Vitamin D and me
13 May 2018
With the pinch of a needle and the printing of a prescription I was informed, by my doctor, of the deficiency in my blood. Sitting there, I felt increasingly tentative as he reeled off a list of organs and functions the blood could detect problems with. I let out a deep breath when I learned, luckily, it turned out that an otherwise healthy sample was marred by the fact that I had a significant lowering of Vitamin D. Despite my daily intake of vegan blended supplements, the news of my deficiency was certainly eyebrow-raising, but I wasn’t surprised. I’d briefly heard some throwaway facts about the vitamin previously and I knew it was only a simple matter of fact that I’d had a deficiency.
The most I’d ever heard about the importance of the vitamin, was that people with darker skin, people like myself, needed more. This turned out not to be the case (people of any skin tone need the same recommended dose) but one thing I never banked on was how taking Vitamin D in its purest supplemental form, once a week, would soon have a profound effect on my energy and mental state. I didn’t need more, I just needed the right dose. But what exactly is Vitamin D and how does the body use it?
“One thing I never banked on was how taking Vitamin D in its purest supplemental form, once a week, would soon have a profound effect on my energy and mental state”
A study by the London-based Scientific Advisory Committee on Nutrition (SACN) says that: “Vitamin D is required for regulation of calcium and phosphorus metabolism and is therefore important for musculoskeletal health. It is synthesised in the skin upon exposure to sunlight containing sufficient ultraviolet B (UVB) radiation and this is the main source for most people. It can also be obtained from foods or dietary supplements.” Notably, the lack of Vitamin D in the body is followed by poor bone health, which can lead to the development of osteomalacia (softening of the bones). The deficiency in my body wasn’t nearly as severe as this, but it’s certainly an unnerving actuality that my bone health could suffer in this way.
The diagnosis came at a very pivotal moment; I had already been informed that more than one in five of the British population have low levels of Vitamin D. Armed with this information, I started exploring online for more details until I realised that what I really wanted to know was what crucial effect, if any, this essential giver of vitality had on my mental health.
To say the least, suffering from generalised existential anxiety day-to-day is overwhelming. Physically, I’m not as active as I’d like to be but I’m in okay shape. I balance my eating habits and I have a job that constantly keeps me nimble.
There have been many studies examining the links between depression and severe Vitamin D deficiency, although most come back with inconclusive data or homogeneous findings. It is possible that low levels of the vitamin can contribute to conditions such as Seasonal Affective Disorder, but that could be because when one is depressed, getting out of the house to get some sun is a difficult task. Dr Peter Selby, a Manchester University professor and physician that has studied Vitamin D in depth says, “If you are depressed, you are less likely to get out and about, you’re less likely to see the sun. It’s difficult to tell which is the chicken and which is the egg.”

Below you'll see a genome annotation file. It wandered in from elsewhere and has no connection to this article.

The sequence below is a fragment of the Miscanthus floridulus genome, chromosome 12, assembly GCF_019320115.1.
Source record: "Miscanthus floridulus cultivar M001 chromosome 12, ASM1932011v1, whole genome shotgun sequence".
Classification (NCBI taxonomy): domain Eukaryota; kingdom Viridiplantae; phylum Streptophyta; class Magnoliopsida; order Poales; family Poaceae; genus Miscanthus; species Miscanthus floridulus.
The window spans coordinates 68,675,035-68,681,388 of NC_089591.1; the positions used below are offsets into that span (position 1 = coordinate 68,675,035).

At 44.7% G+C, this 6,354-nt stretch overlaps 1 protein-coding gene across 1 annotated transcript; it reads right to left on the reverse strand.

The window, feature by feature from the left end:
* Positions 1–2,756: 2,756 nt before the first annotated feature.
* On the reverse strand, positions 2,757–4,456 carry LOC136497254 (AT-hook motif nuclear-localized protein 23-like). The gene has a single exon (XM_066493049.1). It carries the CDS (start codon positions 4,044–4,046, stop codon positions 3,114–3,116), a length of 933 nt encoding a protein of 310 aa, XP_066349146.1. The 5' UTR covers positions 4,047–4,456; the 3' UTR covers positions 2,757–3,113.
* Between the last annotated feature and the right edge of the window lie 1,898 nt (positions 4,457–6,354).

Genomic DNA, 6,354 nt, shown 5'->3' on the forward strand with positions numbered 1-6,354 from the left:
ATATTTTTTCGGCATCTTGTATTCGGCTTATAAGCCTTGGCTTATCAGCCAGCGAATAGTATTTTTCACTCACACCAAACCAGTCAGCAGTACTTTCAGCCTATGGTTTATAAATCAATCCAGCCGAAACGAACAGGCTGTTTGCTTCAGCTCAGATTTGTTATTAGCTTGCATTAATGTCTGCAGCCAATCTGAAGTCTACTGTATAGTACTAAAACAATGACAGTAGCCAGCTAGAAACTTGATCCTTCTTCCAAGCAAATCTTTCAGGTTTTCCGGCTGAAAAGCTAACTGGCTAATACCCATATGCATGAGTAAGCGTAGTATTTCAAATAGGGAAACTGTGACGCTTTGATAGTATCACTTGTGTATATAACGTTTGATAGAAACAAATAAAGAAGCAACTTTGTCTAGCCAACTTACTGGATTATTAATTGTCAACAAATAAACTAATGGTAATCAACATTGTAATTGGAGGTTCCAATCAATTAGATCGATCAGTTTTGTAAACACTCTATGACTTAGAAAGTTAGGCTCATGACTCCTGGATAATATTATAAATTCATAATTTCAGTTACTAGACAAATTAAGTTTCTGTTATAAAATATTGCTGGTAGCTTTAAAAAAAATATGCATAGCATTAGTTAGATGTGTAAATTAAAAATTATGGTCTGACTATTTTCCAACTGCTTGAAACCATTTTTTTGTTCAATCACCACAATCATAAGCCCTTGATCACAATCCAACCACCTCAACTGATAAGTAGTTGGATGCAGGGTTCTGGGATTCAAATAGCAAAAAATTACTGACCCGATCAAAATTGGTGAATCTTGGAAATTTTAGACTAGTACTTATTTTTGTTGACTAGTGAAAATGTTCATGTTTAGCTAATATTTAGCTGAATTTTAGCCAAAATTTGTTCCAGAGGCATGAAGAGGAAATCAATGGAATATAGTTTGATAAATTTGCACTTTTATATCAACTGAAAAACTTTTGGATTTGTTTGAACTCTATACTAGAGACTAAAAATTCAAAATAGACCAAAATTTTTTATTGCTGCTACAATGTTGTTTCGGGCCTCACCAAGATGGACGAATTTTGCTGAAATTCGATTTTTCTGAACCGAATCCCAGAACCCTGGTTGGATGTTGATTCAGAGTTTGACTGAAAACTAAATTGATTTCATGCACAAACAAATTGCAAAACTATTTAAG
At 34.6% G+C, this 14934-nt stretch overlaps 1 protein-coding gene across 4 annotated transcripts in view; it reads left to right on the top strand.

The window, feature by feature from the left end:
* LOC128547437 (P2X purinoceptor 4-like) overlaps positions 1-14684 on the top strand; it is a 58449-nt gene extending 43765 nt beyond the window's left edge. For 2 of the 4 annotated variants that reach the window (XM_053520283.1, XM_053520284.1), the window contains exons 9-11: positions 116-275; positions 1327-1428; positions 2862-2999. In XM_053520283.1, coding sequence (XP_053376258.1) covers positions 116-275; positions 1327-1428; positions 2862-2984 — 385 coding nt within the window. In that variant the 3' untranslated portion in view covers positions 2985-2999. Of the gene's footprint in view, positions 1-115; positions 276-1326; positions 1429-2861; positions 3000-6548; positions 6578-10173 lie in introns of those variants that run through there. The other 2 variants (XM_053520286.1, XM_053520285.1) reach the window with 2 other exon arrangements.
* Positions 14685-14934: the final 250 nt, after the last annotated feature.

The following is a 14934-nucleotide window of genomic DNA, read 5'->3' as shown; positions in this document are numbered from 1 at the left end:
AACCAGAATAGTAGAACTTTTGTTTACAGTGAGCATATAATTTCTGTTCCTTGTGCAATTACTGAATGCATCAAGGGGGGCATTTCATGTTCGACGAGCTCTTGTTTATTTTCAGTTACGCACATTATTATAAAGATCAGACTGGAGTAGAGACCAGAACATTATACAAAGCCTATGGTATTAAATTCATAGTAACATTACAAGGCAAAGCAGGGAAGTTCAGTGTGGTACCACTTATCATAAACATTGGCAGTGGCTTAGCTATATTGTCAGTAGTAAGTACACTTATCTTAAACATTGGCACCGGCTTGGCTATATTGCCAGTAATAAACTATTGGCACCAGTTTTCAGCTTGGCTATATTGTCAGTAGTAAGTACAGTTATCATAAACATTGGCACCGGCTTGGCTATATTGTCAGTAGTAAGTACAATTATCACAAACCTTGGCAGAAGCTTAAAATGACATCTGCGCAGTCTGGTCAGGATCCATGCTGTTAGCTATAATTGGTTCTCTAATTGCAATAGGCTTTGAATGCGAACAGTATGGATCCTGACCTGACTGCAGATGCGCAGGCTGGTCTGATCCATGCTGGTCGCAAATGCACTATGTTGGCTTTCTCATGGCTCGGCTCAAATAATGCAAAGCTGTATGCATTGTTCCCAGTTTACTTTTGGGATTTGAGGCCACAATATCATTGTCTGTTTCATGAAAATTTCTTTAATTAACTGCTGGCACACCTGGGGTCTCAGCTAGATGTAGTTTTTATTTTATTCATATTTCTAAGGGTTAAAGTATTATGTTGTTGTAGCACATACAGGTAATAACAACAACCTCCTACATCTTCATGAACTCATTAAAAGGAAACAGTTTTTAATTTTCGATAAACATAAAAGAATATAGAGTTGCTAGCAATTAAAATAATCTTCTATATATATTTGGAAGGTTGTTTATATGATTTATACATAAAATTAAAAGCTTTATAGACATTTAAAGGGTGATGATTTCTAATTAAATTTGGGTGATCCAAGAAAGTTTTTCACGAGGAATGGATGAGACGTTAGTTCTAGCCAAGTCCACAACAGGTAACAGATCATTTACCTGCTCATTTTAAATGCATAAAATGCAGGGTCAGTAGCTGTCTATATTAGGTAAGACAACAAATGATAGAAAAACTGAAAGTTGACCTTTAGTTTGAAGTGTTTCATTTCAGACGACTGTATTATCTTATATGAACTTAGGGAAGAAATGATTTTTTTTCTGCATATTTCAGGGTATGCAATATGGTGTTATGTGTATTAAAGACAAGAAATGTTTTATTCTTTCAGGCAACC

“There’s just not enough sun to support the healthy rendering of indispensable chemicals and nutrients we need to keep us in top mental shape”
One thing is for certain – in this country, getting the boosting effects of sunlight is no mean feat. Those sacred rays, in daily moderate exposures arm in arm with that all important SPF sunscreen, are responsible in part for the production of serotonin (an important neurotransmitter responsible for mood regulation) in the brain. There’s just not enough sun, especially in the winter months, to support the healthy rendering of indispensable chemicals and nutrients we need to keep us in top mental shape. It could be, then, that a full mixture of what is absorbed by the skin from the sun contributes to the healthy functioning of the mind as opposed to just one element.
That’s one of the reasons why, seeing those two unassuming little pills in my hand, I knew that I was only putting goodness into my body. A few hours after taking them, something in my spirit seemed to liven up. It was like I had more and more vitality as time went on and I felt…happier. I felt calmer. I may have been experiencing a platitudinous desire for something good to come of the experience but I found I was able to just do more. I wanted to get out of the house and didn’t feel so lethargic whilst doing it.
Taking all the medical research into account, it’s probably best that I listen to the experts as well as my own body and its needs. Dr Anton Alexandroff, Consultant Dermatologist & British Skin Foundation spokesperson says: “…less ultraviolet (UV) is absorbed by darker skin tones, therefore people of colour in Europe and North America are much more often Vitamin D deficient and are more likely to require supplements.” Vitamin D is certainly essential for physical and general health, and just because it’s participated in rewiring my detrimental thoughts and has given me vitality in this moment in my life, is not to say that will happen to everyone. The jury is still out on the links between mental health and Vitamin D. The fundamental aspect is that deficiencies are real, we all need a regular top up and you could, perhaps, benefit from this essential vitamin in more ways than one.